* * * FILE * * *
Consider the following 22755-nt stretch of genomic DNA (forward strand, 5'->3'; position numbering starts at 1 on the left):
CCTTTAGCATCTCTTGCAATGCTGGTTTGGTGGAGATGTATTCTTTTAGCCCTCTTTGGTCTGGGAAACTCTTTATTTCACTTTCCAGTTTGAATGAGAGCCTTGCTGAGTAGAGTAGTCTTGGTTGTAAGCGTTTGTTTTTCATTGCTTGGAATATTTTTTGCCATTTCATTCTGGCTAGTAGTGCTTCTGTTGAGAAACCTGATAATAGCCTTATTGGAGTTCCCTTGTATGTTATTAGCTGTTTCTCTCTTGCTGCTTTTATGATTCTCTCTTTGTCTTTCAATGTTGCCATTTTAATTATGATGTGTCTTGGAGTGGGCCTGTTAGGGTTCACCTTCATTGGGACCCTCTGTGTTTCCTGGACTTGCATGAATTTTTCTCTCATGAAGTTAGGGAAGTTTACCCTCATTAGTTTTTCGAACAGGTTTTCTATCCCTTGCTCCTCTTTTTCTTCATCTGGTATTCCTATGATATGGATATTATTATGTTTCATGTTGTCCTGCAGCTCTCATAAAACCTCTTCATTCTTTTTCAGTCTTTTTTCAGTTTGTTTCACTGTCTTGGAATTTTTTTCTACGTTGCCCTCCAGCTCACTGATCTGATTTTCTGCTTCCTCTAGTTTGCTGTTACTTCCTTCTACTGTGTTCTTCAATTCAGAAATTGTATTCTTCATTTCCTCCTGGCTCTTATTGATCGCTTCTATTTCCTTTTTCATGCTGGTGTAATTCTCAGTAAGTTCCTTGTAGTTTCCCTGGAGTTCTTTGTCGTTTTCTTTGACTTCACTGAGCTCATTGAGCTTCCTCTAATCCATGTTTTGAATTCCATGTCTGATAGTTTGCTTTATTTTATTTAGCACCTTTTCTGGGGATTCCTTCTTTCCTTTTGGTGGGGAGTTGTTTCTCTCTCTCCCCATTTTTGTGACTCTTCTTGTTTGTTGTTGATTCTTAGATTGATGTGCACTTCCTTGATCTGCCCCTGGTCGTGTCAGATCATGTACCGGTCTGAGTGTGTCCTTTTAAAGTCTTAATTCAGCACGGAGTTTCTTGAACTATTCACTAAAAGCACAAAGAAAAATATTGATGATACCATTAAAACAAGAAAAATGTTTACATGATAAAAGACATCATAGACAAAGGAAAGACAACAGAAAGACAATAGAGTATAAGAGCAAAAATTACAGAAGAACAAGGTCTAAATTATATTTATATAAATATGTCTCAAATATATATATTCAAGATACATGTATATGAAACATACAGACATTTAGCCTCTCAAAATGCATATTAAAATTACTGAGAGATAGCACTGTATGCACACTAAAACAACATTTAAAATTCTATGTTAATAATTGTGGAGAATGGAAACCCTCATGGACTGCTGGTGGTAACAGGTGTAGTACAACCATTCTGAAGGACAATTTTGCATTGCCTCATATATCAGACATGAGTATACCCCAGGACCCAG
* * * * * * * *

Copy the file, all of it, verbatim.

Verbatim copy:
Consider the following 22755-nt stretch of genomic DNA (forward strand, 5'->3'; position numbering starts at 1 on the left):
CCTTTAGCATCTCTTGCAATGCTGGTTTGGTGGAGATGTATTCTTTTAGCCCTCTTTGGTCTGGGAAACTCTTTATTTCACTTTCCAGTTTGAATGAGAGCCTTGCTGAGTAGAGTAGTCTTGGTTGTAAGCGTTTGTTTTTCATTGCTTGGAATATTTTTTGCCATTTCATTCTGGCTAGTAGTGCTTCTGTTGAGAAACCTGATAATAGCCTTATTGGAGTTCCCTTGTATGTTATTAGCTGTTTCTCTCTTGCTGCTTTTATGATTCTCTCTTTGTCTTTCAATGTTGCCATTTTAATTATGATGTGTCTTGGAGTGGGCCTGTTAGGGTTCACCTTCATTGGGACCCTCTGTGTTTCCTGGACTTGCATGAATTTTTCTCTCATGAAGTTAGGGAAGTTTACCCTCATTAGTTTTTCGAACAGGTTTTCTATCCCTTGCTCCTCTTTTTCTTCATCTGGTATTCCTATGATATGGATATTATTATGTTTCATGTTGTCCTGCAGCTCTCATAAAACCTCTTCATTCTTTTTCAGTCTTTTTTCAGTTTGTTTCACTGTCTTGGAATTTTTTTCTACGTTGCCCTCCAGCTCACTGATCTGATTTTCTGCTTCCTCTAGTTTGCTGTTACTTCCTTCTACTGTGTTCTTCAATTCAGAAATTGTATTCTTCATTTCCTCCTGGCTCTTATTGATCGCTTCTATTTCCTTTTTCATGCTGGTGTAATTCTCAGTAAGTTCCTTGTAGTTTCCCTGGAGTTCTTTGTCGTTTTCTTTGACTTCACTGAGCTCATTGAGCTTCCTCTAATCCATGTTTTGAATTCCATGTCTGATAGTTTGCTTTATTTTATTTAGCACCTTTTCTGGGGATTCCTTCTTTCCTTTTGGTGGGGAGTTGTTTCTCTCTCTCCCCATTTTTGTGACTCTTCTTGTTTGTTGTTGATTCTTAGATTGATGTGCACTTCCTTGATCTGCCCCTGGTCGTGTCAGATCATGTACCGGTCTGAGTGTGTCCTTTTAAAGTCTTAATTCAGCACGGAGTTTCTTGAACTATTCACTAAAAGCACAAAGAAAAATATTGATGATACCATTAAAACAAGAAAAATGTTTACATGATAAAAGACATCATAGACAAAGGAAAGACAACAGAAAGACAATAGAGTATAAGAGCAAAAATTACAGAAGAACAAGGTCTAAATTATATTTATATAAATATGTCTCAAATATATATATTCAAGATACATGTATATGAAACATACAGACATTTAGCCTCTCAAAATGCATATTAAAATTACTGAGAGATAGCACTGTATGCACACTAAAACAACATTTAAAATTCTATGTTAATAATTGTGGAGAATGGAAACCCTCATGGACTGCTGGTGGTAACAGGTGTAGTACAACCATTCTGAAGGACAATTTTGCATTGCCTCATATATCAGACATGAGTATACCCCAGGACCCAG